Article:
The purpose of screening infants for the presence of phenylketonuria is to permit early treatment and thus reduce the risk of mental retardation associated with this disease. It has been assumed that the chief problem lay in detection of this rare disorder, and the difficulties and hazards of treatment have not been emphasized. Death as a result of overtreatment of phenylketonuria has occurred. Growth failure, anemia, and rachitic bone changes are also described in treated children, presumably the result of phenylalanine deficiency. Mild to moderate mental retardation has been reported in infants who were treated by severe restriction of phenylalanine intake in spite of early detection of the disease.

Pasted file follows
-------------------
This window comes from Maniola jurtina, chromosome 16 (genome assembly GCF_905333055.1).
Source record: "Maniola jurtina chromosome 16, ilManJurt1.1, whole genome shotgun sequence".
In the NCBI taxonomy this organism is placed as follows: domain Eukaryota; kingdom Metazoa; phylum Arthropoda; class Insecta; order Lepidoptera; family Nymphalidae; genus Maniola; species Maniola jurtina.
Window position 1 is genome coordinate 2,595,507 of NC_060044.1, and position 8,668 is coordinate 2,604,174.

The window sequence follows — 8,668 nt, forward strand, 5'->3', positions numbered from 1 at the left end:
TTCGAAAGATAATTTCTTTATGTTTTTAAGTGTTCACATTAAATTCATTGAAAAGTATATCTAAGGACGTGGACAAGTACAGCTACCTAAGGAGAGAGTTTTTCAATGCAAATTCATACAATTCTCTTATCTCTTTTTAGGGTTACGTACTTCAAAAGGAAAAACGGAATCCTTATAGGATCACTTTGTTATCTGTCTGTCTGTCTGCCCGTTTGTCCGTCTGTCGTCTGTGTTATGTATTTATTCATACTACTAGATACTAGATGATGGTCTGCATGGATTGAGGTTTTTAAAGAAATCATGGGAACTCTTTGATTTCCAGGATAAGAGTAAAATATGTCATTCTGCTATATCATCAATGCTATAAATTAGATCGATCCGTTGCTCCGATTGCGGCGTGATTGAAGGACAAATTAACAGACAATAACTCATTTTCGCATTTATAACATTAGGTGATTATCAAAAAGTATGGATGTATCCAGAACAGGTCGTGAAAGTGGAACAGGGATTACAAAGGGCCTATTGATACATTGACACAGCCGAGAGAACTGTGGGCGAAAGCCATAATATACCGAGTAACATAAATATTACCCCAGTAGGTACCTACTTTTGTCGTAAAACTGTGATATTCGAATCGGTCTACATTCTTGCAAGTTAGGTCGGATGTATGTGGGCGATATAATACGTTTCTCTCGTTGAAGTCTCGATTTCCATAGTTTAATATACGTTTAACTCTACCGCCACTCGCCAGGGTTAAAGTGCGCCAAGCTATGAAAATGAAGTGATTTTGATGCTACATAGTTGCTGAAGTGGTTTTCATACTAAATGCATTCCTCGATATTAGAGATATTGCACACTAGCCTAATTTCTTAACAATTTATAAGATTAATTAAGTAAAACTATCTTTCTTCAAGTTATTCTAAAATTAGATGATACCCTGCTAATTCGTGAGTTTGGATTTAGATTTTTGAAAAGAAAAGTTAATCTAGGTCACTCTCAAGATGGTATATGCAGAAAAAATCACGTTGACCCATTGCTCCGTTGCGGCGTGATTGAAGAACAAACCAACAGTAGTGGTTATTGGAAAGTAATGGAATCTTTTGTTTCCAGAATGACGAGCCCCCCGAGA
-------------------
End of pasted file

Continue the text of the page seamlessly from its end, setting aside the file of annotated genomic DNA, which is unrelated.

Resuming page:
It should be recognized that the detection of phenylketonuria in an infant is but the first step in a long-term treatment program if mental retardation is to be prevented. The most critical period of treatment comes during the first six months
Helen K. Berry, Betty S. Sutherland, Barbara Umbarger. Detection of Phenylketonuria in Newborn Infants. JAMA. 1966;198(10):1114–1115. doi:10.1001/jama.1966.03110230130031